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Employee objects to company's use of digital video surveillance cameras

PIPEDA Case Summary #2003-114

[Sections 5(3)]


An employee of a railway complained that his employer was collecting the personal information of employees without consent. The complainant was concerned that the digital video recording cameras recently installed at a company yard could collect the personal information of employees, specifically, their conduct and work performance, and that such information could then be used for disciplinary purposes.

Summary of Investigation

The Commissioner's Office reviewed the new digital video camera system, which was the subject of the complaint, as well as the existing operational video camera system.

The new digital video cameras are stationed at various locations in the yard and the system is operated from a central console. The cameras are fixed, do not have zoom capacity and tape for 48-hour periods. The company informed employees of the system, its purposes and camera locations. It specifically stated that the cameras were not intended to be used for productivity issues and that they were positioned away from work areas and trained on areas of access.

The purpose of this system is to reduce vandalism and theft, liability for property damage, and minimize threats to staff safety. If there was an occurrence, the company could view the recordings. However, the company admits that the actual picture quality from these tapes is poor.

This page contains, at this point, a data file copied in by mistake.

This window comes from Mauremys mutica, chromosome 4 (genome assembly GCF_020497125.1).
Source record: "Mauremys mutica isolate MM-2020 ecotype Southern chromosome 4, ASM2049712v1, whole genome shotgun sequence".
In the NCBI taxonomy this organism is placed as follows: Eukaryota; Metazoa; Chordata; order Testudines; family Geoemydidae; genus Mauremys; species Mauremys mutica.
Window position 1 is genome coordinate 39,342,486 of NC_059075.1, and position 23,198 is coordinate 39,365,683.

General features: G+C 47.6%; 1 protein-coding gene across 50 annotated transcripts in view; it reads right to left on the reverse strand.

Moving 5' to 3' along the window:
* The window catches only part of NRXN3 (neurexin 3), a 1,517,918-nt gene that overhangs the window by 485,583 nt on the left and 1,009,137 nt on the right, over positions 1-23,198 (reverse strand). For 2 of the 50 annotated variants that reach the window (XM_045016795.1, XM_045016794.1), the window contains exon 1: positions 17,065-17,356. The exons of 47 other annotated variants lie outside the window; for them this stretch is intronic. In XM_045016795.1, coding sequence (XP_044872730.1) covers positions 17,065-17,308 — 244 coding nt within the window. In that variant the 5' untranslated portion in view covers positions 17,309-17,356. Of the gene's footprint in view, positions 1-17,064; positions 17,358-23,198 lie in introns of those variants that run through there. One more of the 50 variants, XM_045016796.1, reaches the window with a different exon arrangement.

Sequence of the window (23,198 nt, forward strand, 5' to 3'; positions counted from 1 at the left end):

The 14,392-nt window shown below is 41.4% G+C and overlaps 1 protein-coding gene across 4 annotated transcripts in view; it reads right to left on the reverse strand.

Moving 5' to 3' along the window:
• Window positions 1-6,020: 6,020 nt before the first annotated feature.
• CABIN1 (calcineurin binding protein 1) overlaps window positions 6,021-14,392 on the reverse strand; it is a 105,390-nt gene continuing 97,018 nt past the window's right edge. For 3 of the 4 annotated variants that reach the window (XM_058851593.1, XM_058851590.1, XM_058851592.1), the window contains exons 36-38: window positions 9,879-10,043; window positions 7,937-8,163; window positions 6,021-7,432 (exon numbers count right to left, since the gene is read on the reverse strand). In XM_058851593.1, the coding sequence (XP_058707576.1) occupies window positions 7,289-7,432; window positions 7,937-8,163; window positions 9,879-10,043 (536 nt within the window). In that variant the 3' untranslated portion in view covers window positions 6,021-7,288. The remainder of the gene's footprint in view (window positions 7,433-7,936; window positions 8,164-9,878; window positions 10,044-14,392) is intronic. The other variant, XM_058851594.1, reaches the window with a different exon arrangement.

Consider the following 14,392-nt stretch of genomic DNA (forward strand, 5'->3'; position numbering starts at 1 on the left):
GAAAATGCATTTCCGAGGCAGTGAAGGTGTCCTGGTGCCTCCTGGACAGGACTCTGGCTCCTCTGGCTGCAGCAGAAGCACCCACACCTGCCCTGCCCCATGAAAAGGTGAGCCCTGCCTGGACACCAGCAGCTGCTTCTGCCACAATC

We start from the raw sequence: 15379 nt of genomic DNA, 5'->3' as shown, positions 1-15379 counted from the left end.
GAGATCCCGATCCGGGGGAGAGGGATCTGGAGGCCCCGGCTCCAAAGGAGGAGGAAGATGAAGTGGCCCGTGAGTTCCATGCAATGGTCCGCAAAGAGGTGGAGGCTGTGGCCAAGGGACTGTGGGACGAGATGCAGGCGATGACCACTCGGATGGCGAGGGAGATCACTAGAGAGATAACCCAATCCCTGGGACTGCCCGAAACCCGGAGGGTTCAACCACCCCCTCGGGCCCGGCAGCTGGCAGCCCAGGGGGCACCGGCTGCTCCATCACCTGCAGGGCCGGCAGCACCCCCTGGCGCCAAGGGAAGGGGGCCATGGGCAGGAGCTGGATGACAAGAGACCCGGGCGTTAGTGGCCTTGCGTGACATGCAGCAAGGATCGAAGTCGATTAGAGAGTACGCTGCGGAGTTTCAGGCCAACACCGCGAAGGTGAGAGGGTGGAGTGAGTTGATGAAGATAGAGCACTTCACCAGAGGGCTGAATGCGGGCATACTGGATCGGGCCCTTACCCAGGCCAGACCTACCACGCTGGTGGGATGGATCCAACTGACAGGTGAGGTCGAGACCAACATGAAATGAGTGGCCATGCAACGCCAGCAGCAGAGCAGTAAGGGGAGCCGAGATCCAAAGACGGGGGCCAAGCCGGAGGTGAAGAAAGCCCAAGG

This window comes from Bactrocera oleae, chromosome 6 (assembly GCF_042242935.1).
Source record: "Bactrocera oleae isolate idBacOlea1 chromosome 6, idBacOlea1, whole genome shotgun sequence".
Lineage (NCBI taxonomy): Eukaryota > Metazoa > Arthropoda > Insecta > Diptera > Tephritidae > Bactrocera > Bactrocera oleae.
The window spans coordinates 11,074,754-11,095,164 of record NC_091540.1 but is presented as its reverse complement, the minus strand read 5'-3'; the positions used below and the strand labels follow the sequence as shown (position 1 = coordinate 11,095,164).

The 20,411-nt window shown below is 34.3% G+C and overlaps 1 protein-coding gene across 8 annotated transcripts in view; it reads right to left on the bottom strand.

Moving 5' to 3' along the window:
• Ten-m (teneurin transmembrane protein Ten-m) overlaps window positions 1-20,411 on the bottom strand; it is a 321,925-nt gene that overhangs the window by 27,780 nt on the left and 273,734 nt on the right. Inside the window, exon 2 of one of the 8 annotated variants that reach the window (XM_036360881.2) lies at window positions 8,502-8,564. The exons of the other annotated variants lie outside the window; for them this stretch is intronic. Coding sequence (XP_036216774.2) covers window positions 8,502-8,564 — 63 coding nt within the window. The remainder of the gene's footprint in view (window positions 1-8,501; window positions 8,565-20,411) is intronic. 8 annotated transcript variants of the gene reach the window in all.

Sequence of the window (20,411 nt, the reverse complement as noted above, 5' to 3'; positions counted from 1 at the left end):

The company and the union differed on the need for such a system, with the company citing incidents of vandalism, and the union indicating that security should not be an issue given the number of employees entering and exiting the site at approximately the same time.

When the company learned that some of the cameras (both operational and digital) were inadvertently trained on certain areas where either there was a reasonable expectation of privacy or where employees were working, the company changed the camera position or installed shields to protect employee privacy.

The existing operational video cameras rotate, have zoom capacity but do not record. They are used by managers to monitor train movements and to inform crew members of train locations. They are not trained on areas where there is a reasonable expectation of privacy, such as changing facilities or washrooms. The company and the union agree that these camera systems are needed, provided they are used for operational purposes only.

Commissioner's Findings

Issued January 23, 2003

Jurisdiction: As of January 1, 2001, the Personal Information Protection and Electronic Documents Act (the Act) applies to any federal work, undertaking, or business. The Commissioner had jurisdiction in this case because a railway company is a federal work, undertaking, or business as defined in the Act.

Application: Section 5(3) states that an organization may collect, use or disclose personal information only for purposes that a reasonable person would consider are appropriate in the circumstances.

In making his findings, the Commissioner stressed that when examining this section, he must consider both the appropriateness of the organization's purposes for collecting personal information, as well as the circumstances surrounding those purposes.